Step 6: Despite the fact that the transaction only takes a few seconds, it may take up to 48 hours for the money to appear in your account.
Putting a Payment Gateway in Place
Prior to setting up a payment gateway, you must legally establish your firm. You should get an EIN, often known as a tax identification number. You’ll create a working website, register a company bank account, and buy a domain name.
Then decide on a third-party processor so you may accept payments online, like Due or PayPal.
Find out if your bank is a merchant facility if you have a merchant account open. This will make it possible for a payment gateway to easily link to your bank account. The money from the purchases made through your website is then put into your account.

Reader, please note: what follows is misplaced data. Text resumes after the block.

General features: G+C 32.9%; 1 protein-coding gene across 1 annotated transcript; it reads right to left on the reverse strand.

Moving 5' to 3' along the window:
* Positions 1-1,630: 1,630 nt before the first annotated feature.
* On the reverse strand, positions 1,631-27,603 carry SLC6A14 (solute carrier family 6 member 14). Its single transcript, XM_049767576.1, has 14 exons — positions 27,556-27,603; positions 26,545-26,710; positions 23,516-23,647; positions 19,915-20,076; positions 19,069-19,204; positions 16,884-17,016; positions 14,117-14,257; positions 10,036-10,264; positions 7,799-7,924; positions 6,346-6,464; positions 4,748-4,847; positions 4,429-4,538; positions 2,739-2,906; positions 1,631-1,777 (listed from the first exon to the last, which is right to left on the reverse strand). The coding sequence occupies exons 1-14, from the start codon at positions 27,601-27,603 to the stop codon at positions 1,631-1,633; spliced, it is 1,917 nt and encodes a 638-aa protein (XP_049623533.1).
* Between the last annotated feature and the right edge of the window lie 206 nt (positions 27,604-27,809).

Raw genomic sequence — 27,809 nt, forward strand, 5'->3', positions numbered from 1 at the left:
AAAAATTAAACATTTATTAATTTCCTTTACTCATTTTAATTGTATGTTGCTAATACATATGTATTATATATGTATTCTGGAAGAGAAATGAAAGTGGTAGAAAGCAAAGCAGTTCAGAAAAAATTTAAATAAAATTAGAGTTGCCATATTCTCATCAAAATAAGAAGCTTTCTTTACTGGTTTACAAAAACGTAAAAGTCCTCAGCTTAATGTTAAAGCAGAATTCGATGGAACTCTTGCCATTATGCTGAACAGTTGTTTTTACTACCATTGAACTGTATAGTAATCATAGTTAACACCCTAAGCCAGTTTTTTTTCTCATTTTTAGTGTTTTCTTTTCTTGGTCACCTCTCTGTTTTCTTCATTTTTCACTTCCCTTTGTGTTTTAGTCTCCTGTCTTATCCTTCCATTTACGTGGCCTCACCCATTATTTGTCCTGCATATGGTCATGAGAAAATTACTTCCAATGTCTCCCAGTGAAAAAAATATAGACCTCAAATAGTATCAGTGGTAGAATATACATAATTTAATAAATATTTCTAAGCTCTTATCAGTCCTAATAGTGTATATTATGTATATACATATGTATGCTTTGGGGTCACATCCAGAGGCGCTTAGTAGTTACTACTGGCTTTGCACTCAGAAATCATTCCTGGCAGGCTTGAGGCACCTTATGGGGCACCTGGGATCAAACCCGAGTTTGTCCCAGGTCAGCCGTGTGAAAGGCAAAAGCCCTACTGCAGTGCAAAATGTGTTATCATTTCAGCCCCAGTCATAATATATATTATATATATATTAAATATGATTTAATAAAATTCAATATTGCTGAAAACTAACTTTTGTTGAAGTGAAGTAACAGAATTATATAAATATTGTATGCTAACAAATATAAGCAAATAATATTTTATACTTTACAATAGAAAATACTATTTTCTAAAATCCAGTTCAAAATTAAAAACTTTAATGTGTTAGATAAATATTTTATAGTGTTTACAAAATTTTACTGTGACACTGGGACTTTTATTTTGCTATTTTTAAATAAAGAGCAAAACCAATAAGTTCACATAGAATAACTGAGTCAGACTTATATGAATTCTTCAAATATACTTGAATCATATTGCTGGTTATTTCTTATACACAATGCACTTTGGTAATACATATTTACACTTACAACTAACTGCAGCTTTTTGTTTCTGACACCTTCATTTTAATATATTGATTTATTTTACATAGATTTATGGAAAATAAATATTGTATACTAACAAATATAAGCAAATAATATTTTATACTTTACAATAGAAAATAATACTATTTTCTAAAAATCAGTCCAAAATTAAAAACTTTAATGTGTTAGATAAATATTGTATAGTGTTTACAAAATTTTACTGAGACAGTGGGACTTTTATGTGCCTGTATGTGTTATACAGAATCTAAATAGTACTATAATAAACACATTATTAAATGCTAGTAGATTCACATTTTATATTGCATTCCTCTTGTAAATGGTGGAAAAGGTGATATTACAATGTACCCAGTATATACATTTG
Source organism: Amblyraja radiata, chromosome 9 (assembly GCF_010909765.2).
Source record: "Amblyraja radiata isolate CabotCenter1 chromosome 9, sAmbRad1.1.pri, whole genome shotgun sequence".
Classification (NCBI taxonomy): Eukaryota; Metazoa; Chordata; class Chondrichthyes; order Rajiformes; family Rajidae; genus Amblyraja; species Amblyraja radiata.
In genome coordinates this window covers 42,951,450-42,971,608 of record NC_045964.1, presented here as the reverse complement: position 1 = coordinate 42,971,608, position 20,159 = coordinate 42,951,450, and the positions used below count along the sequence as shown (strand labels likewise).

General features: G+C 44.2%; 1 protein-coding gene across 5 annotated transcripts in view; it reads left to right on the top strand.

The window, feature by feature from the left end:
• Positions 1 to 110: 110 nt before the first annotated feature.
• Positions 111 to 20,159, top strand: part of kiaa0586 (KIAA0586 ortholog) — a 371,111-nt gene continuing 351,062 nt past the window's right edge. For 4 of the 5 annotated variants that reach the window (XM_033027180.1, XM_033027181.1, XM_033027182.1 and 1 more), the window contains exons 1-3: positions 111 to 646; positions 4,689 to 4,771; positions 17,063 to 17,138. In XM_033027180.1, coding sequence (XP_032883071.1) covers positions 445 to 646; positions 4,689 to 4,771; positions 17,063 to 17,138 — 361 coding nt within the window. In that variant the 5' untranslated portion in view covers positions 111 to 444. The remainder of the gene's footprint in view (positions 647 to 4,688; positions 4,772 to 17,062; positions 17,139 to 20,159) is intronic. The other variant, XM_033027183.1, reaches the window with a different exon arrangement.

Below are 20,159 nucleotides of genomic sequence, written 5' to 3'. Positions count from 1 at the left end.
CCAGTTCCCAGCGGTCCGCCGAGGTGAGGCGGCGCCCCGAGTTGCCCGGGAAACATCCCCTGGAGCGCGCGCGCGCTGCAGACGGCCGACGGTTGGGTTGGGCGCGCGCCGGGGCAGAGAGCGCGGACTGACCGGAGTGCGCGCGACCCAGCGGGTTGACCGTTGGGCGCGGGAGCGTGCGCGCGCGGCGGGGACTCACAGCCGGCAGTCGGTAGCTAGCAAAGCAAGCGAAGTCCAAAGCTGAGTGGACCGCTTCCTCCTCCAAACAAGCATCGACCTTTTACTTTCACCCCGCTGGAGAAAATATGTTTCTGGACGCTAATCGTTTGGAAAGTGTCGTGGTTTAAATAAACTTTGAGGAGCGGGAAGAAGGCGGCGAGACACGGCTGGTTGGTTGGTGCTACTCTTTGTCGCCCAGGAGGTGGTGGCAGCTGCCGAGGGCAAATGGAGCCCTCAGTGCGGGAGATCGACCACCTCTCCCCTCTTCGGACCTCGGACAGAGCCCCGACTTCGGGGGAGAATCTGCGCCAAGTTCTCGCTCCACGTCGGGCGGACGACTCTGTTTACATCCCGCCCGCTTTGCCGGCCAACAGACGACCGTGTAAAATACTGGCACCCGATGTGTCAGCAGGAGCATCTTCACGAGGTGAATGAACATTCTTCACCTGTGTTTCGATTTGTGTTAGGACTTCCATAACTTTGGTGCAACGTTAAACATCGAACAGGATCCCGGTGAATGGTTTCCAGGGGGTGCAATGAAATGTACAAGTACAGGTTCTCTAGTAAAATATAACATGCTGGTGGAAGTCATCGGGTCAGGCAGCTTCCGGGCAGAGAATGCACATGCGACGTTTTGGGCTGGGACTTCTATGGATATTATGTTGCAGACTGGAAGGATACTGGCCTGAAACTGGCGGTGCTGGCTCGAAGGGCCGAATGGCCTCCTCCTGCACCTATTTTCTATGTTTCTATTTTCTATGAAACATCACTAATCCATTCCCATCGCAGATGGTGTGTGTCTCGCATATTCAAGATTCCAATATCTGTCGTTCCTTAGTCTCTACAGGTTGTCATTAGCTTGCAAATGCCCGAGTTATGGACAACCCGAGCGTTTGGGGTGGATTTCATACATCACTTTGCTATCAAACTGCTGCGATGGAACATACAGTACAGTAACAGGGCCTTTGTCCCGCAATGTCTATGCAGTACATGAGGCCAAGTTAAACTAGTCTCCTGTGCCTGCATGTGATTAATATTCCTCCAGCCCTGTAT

In order for them to help you set up your account properly, you should also get in touch with the company that provides your payment gateway. They will assist you by connecting your bank accounts to their software and you how to use it.
You can incorporate the payment gateway into your e-commerce website once these procedures are finished. This procedure might require some technological expertise. Hire or contract a skilled developer to ensure the payment gateway is operating securely and correctly.
What’s the distinction between a payment processor, a payment gateway, and a merchant account?
You’ve certainly heard people talk about payment gateways, payment processors, and merchant accounts if you’re new to online payments. Let’s delve a little deeper because it can become a little tricky.